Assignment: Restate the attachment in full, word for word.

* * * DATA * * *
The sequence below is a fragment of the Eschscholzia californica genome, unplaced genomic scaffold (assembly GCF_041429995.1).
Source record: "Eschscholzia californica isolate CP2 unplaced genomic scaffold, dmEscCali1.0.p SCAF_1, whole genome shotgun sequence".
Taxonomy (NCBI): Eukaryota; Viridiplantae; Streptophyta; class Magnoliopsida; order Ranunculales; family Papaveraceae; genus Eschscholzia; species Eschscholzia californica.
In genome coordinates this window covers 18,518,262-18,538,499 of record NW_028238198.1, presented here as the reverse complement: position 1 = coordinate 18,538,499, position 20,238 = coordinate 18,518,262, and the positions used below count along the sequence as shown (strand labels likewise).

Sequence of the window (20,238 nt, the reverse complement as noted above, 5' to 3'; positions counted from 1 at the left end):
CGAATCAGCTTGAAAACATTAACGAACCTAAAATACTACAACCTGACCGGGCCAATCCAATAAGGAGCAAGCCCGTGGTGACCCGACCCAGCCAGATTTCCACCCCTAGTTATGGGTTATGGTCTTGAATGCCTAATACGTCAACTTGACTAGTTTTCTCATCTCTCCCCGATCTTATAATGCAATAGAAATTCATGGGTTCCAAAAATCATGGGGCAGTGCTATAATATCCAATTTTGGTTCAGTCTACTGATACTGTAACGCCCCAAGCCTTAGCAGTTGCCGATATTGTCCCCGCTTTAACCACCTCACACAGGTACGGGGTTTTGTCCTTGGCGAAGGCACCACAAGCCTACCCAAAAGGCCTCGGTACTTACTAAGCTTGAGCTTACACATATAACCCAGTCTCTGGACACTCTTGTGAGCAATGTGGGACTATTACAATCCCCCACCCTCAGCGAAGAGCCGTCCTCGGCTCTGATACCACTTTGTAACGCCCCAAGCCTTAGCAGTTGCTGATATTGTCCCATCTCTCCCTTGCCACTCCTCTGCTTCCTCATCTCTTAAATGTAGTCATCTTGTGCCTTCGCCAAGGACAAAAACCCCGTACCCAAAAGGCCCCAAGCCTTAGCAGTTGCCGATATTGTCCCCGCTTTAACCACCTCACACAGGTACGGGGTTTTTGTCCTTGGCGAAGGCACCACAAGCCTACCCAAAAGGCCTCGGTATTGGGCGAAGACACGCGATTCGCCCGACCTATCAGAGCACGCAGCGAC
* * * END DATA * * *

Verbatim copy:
The sequence below is a fragment of the Eschscholzia californica genome, unplaced genomic scaffold (assembly GCF_041429995.1).
Source record: "Eschscholzia californica isolate CP2 unplaced genomic scaffold, dmEscCali1.0.p SCAF_1, whole genome shotgun sequence".
Taxonomy (NCBI): Eukaryota; Viridiplantae; Streptophyta; class Magnoliopsida; order Ranunculales; family Papaveraceae; genus Eschscholzia; species Eschscholzia californica.
In genome coordinates this window covers 18,518,262-18,538,499 of record NW_028238198.1, presented here as the reverse complement: position 1 = coordinate 18,538,499, position 20,238 = coordinate 18,518,262, and the positions used below count along the sequence as shown (strand labels likewise).

Sequence of the window (20,238 nt, the reverse complement as noted above, 5' to 3'; positions counted from 1 at the left end):
CGAATCAGCTTGAAAACATTAACGAACCTAAAATACTACAACCTGACCGGGCCAATCCAATAAGGAGCAAGCCCGTGGTGACCCGACCCAGCCAGATTTCCACCCCTAGTTATGGGTTATGGTCTTGAATGCCTAATACGTCAACTTGACTAGTTTTCTCATCTCTCCCCGATCTTATAATGCAATAGAAATTCATGGGTTCCAAAAATCATGGGGCAGTGCTATAATATCCAATTTTGGTTCAGTCTACTGATACTGTAACGCCCCAAGCCTTAGCAGTTGCCGATATTGTCCCCGCTTTAACCACCTCACACAGGTACGGGGTTTTGTCCTTGGCGAAGGCACCACAAGCCTACCCAAAAGGCCTCGGTACTTACTAAGCTTGAGCTTACACATATAACCCAGTCTCTGGACACTCTTGTGAGCAATGTGGGACTATTACAATCCCCCACCCTCAGCGAAGAGCCGTCCTCGGCTCTGATACCACTTTGTAACGCCCCAAGCCTTAGCAGTTGCTGATATTGTCCCATCTCTCCCTTGCCACTCCTCTGCTTCCTCATCTCTTAAATGTAGTCATCTTGTGCCTTCGCCAAGGACAAAAACCCCGTACCCAAAAGGCCCCAAGCCTTAGCAGTTGCCGATATTGTCCCCGCTTTAACCACCTCACACAGGTACGGGGTTTTTGTCCTTGGCGAAGGCACCACAAGCCTACCCAAAAGGCCTCGGTATTGGGCGAAGACACGCGATTCGCCCGACCTATCAGAGCACGCAGCGAC